More than once, I pulled out the violin and pretended I was some kind of expert, when I should have been imploring every villager with those unparalleled harmonies and rhythms to sing to me.
Many years later, after the war for independence from Portugal followed by years of civil war, some Angolans, like you, who had been evacuated to safe places during the conflicts, began to return. Others, like you, gave their lives for your beloved country.
Former missionaries also started going back, joining efforts to rebuild and restore the mission properties to functionality. In the interior missions, the huge undertaking was made perilous by the constant alert to landmines that had been planted like cottonseeds all over the countryside. Ironically, many of the landmines were manufactured in U.S. factories.
My A-3 colleague, Burl Kreps, who had made a major contribution to the life of the Luanda community while we were there by organizing sports teams and teaching games to hundreds of thrilled kids (including the future African President of the Angola Republic), headed up a group called Angola Advocates. They were devoted to raising money in the U.S. and to organizing teams to volunteer their time and efforts to reconstruct some of the horrendously damaged buildings and other facilities owned by the mission. Burl, an ordained minister, returned with one team and was welcomed with open arms by a grateful congregation at the Central Church. He was asked to preach, and set up a camera to record the whole service.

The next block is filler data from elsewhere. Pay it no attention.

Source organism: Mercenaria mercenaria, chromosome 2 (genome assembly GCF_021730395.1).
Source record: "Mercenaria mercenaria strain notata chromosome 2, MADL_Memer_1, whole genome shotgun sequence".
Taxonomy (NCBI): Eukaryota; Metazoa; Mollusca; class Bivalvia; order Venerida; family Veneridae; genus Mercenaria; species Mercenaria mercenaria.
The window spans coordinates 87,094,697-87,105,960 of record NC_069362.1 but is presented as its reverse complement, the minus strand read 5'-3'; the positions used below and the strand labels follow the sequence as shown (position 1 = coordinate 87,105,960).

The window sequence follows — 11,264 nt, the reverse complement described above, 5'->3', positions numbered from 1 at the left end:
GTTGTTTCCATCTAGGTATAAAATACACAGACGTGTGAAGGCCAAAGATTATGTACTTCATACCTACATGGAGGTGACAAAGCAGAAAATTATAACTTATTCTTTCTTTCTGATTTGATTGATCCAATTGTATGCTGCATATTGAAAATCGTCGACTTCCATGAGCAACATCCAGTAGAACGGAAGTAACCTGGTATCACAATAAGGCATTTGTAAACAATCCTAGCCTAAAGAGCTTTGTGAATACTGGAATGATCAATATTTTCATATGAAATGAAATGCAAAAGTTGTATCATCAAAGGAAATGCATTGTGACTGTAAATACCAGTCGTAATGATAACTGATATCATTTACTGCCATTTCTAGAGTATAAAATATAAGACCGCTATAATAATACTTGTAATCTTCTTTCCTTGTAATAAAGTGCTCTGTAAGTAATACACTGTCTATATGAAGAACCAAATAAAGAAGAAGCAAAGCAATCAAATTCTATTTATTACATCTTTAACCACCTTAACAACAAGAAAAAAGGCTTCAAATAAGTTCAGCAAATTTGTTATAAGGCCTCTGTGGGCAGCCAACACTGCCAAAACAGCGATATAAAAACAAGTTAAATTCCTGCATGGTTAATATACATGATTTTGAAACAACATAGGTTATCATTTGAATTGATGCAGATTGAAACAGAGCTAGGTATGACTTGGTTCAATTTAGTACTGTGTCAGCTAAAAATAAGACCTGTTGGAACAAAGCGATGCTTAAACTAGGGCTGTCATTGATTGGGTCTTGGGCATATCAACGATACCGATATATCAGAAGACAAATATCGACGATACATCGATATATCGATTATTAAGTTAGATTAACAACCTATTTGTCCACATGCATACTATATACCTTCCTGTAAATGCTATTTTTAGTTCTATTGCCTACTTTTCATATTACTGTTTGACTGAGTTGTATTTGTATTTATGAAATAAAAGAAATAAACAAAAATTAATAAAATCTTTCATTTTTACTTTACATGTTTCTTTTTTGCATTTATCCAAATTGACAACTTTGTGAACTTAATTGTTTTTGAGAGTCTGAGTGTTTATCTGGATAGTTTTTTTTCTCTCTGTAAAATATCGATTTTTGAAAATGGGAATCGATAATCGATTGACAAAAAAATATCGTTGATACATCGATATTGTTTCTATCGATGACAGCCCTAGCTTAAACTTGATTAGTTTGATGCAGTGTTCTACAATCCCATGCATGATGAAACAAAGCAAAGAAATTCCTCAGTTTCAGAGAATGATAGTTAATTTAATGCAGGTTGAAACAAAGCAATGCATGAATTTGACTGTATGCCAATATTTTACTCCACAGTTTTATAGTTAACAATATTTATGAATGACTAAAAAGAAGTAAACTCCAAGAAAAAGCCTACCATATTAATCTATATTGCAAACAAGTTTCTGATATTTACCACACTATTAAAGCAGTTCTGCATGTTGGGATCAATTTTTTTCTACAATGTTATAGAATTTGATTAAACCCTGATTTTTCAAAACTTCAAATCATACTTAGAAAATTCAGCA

At one of our Angola missionary reunions, I watched the video as choir after choir sang their warm greeting to the visitors from the U.S. The chancel choir of older singers, dressed in Western choir robes, sang beautiful anthems. Other choirs followed with their rich and enthusiastic singing. Finally, the children’s choir sang. Their music was a Kumbundu translation of “Jesus Loves Me, This I Know.” I listened, horrified, as I heard them singing off pitch. To myself, I muttered, “Oh, my God, what have we done?” In that moment of epiphany, I realized that not only did we not encourage the African worshippers to develop their own music for praising God, in our eagerness to teach them our ways of worship with song we had not even acknowledged that their music used a completely different tonality from ours.
So I wrestled with that revelation for a long time. To be fair, it didn’t take away from the very worthy work of some highly skilled missionary musicians like Margaret Brancel who taught and worked with the youth groups in the Quessua mission. I don’t want to disparage her and others’ very effective and devoted work in the field of music. But it was a revelation for me that worried me for a long time.
Then came your and Jacinto’s old letters, discovered in that pile of memorabilia during this past winter’s snow storms. Jacinto also wrote from Brazil, and part of his message to me, written in Portuguese, was his appreciation to me for encouraging him with his music.